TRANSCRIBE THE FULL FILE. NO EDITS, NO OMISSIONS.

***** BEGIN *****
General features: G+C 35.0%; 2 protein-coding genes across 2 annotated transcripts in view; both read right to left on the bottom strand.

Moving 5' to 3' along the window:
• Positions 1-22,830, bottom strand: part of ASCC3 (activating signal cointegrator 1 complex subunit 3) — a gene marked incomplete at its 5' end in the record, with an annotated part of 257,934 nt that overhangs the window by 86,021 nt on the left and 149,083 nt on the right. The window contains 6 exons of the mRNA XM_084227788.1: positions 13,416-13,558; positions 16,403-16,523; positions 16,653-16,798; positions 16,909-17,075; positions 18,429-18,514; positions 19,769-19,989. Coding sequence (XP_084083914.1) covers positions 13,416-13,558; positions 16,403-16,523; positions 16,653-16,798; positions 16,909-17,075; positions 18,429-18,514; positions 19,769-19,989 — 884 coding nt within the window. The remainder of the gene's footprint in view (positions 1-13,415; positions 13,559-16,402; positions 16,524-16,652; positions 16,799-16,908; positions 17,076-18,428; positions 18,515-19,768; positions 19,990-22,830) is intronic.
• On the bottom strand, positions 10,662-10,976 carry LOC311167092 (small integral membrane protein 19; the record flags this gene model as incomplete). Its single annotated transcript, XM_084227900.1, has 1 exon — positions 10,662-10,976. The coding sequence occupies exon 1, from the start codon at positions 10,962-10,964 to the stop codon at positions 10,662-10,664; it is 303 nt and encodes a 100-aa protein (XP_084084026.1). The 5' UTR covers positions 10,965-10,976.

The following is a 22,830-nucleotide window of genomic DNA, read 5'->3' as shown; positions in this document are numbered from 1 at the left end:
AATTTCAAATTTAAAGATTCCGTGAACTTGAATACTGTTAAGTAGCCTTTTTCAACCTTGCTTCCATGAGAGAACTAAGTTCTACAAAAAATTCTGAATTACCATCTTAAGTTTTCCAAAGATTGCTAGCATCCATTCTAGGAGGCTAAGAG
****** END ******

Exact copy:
General features: G+C 35.0%; 2 protein-coding genes across 2 annotated transcripts in view; both read right to left on the bottom strand.

Moving 5' to 3' along the window:
• Positions 1-22,830, bottom strand: part of ASCC3 (activating signal cointegrator 1 complex subunit 3) — a gene marked incomplete at its 5' end in the record, with an annotated part of 257,934 nt that overhangs the window by 86,021 nt on the left and 149,083 nt on the right. The window contains 6 exons of the mRNA XM_084227788.1: positions 13,416-13,558; positions 16,403-16,523; positions 16,653-16,798; positions 16,909-17,075; positions 18,429-18,514; positions 19,769-19,989. Coding sequence (XP_084083914.1) covers positions 13,416-13,558; positions 16,403-16,523; positions 16,653-16,798; positions 16,909-17,075; positions 18,429-18,514; positions 19,769-19,989 — 884 coding nt within the window. The remainder of the gene's footprint in view (positions 1-13,415; positions 13,559-16,402; positions 16,524-16,652; positions 16,799-16,908; positions 17,076-18,428; positions 18,515-19,768; positions 19,990-22,830) is intronic.
• On the bottom strand, positions 10,662-10,976 carry LOC311167092 (small integral membrane protein 19; the record flags this gene model as incomplete). Its single annotated transcript, XM_084227900.1, has 1 exon — positions 10,662-10,976. The coding sequence occupies exon 1, from the start codon at positions 10,962-10,964 to the stop codon at positions 10,662-10,664; it is 303 nt and encodes a 100-aa protein (XP_084084026.1). The 5' UTR covers positions 10,965-10,976.

The following is a 22,830-nucleotide window of genomic DNA, read 5'->3' as shown; positions in this document are numbered from 1 at the left end:
AATTTCAAATTTAAAGATTCCGTGAACTTGAATACTGTTAAGTAGCCTTTTTCAACCTTGCTTCCATGAGAGAACTAAGTTCTACAAAAAATTCTGAATTACCATCTTAAGTTTTCCAAAGATTGCTAGCATCCATTCTAGGAGGCTAAGAG